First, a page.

Cycling and Snowshoeing the High Desert
Arches and Canyonlands National Parks, Utah
Winter in canyon country is like stepping into a perpetual golden hour, when the sun lowers, the light softens, and the red rocks are dotted with snow. More important, the flood of hikers, bikers, and rafters dries up, leaving Arches and Canyonlands, on either side of Moab, up for grabs. “In the summer, there’s a hundred people trying to shoot Delicate Arch,” says photographer Dan Ballard of the iconic rock formation in Arches. “In winter, you may see no one at all.” All the area’s infamous biking trails are fair game, but the best experience once the snow falls is cross-country skiing in the La Sal Mountains, which loom over the area with views that stretch for hundreds of miles. The Utah highway department plows the 60-mile La Sal Mountain Loop Road in winter, so in the morning you can cruise up to the 9,600-foot parking lot at the Geyser Pass road, where groomed ski trails snake through the meadows. Then, once the sun starts turning the snow to slush, head back toward town for rock climbing at Wall Street, a sandstone cliff along the Colorado River. “It can be 30 degrees in town,” says Nate Sydnor, owner of Moab Desert Adventures, which offers climbing trips year-round, “but it’ll be 50 degrees and sunny on the wall.” Think of Moab as your winter adventure wonderland, sans the cold.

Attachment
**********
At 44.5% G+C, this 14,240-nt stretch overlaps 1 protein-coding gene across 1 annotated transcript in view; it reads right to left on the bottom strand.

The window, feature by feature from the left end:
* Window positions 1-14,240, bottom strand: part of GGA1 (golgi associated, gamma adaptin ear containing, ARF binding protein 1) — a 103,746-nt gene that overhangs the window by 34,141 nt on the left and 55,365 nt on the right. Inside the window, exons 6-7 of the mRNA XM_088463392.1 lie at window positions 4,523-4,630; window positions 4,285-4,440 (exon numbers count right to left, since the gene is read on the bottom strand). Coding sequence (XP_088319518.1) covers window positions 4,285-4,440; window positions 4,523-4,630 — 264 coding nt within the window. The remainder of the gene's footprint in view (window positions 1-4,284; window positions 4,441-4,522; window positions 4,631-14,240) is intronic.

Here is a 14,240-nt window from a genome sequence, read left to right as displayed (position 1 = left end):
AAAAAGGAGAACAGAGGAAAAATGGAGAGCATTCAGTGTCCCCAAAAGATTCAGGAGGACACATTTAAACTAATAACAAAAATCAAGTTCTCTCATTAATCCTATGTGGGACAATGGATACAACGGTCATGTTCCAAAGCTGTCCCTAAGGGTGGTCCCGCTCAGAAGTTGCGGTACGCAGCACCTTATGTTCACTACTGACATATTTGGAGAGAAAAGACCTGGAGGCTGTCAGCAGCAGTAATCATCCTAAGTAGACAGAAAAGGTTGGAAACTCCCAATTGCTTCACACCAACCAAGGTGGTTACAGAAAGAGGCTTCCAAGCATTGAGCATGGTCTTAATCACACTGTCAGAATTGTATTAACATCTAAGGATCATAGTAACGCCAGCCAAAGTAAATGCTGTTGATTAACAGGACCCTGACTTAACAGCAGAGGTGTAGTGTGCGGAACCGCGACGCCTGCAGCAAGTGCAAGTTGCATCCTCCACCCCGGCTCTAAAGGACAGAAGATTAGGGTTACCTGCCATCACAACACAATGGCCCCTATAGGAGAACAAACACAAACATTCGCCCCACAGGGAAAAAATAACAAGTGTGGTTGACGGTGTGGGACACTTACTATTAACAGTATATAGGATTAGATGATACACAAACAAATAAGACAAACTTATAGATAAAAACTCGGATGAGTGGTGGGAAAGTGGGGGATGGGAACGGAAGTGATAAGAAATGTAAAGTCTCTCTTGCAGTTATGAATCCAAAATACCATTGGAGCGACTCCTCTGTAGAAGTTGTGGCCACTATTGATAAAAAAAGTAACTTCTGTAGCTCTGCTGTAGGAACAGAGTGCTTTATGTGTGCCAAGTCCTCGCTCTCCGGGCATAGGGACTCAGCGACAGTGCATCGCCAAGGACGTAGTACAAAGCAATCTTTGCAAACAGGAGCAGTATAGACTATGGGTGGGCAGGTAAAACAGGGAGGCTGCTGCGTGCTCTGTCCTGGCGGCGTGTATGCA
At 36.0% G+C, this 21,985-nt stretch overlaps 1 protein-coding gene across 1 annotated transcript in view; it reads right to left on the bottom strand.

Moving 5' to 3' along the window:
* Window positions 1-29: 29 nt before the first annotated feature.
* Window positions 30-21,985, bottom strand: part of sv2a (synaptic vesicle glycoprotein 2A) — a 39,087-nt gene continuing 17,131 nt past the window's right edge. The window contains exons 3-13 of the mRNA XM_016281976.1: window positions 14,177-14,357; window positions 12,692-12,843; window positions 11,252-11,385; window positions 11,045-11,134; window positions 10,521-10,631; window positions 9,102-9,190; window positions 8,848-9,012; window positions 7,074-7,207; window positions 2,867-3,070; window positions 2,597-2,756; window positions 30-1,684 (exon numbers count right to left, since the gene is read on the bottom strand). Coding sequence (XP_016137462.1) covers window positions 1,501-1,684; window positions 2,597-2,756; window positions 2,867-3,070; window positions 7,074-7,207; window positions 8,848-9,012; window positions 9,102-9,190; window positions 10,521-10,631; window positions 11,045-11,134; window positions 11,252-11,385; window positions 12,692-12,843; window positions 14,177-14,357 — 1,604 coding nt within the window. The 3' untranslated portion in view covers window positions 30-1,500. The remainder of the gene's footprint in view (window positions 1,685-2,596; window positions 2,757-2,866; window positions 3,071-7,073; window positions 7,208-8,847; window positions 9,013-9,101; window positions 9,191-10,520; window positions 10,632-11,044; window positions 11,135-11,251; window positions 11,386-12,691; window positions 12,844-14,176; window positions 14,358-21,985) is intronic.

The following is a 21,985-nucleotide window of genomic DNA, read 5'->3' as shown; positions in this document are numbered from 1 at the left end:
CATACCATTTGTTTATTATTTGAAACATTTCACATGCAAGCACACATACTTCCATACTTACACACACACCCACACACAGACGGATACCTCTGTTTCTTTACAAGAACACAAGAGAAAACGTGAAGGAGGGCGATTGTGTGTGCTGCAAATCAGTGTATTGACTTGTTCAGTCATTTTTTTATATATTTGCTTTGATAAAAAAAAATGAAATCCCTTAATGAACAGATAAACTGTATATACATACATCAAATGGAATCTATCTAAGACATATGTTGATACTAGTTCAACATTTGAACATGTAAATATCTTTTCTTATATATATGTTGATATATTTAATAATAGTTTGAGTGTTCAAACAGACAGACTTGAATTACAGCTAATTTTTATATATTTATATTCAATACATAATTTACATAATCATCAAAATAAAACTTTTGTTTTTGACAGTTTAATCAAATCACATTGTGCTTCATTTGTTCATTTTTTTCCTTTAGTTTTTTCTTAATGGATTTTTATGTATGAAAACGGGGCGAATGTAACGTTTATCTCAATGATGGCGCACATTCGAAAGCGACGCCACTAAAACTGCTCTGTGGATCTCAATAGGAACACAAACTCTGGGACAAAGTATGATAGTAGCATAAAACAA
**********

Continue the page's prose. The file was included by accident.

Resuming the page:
Fly: Moab has limited flights, so head to Grand Junction, two hours east, which has more options and cheaper fares.
Stay: Dining in Moab is mediocre at best, so rent a Village Rim condo with a full kitchen — and a hot tub. [moabcondos.com]Back to top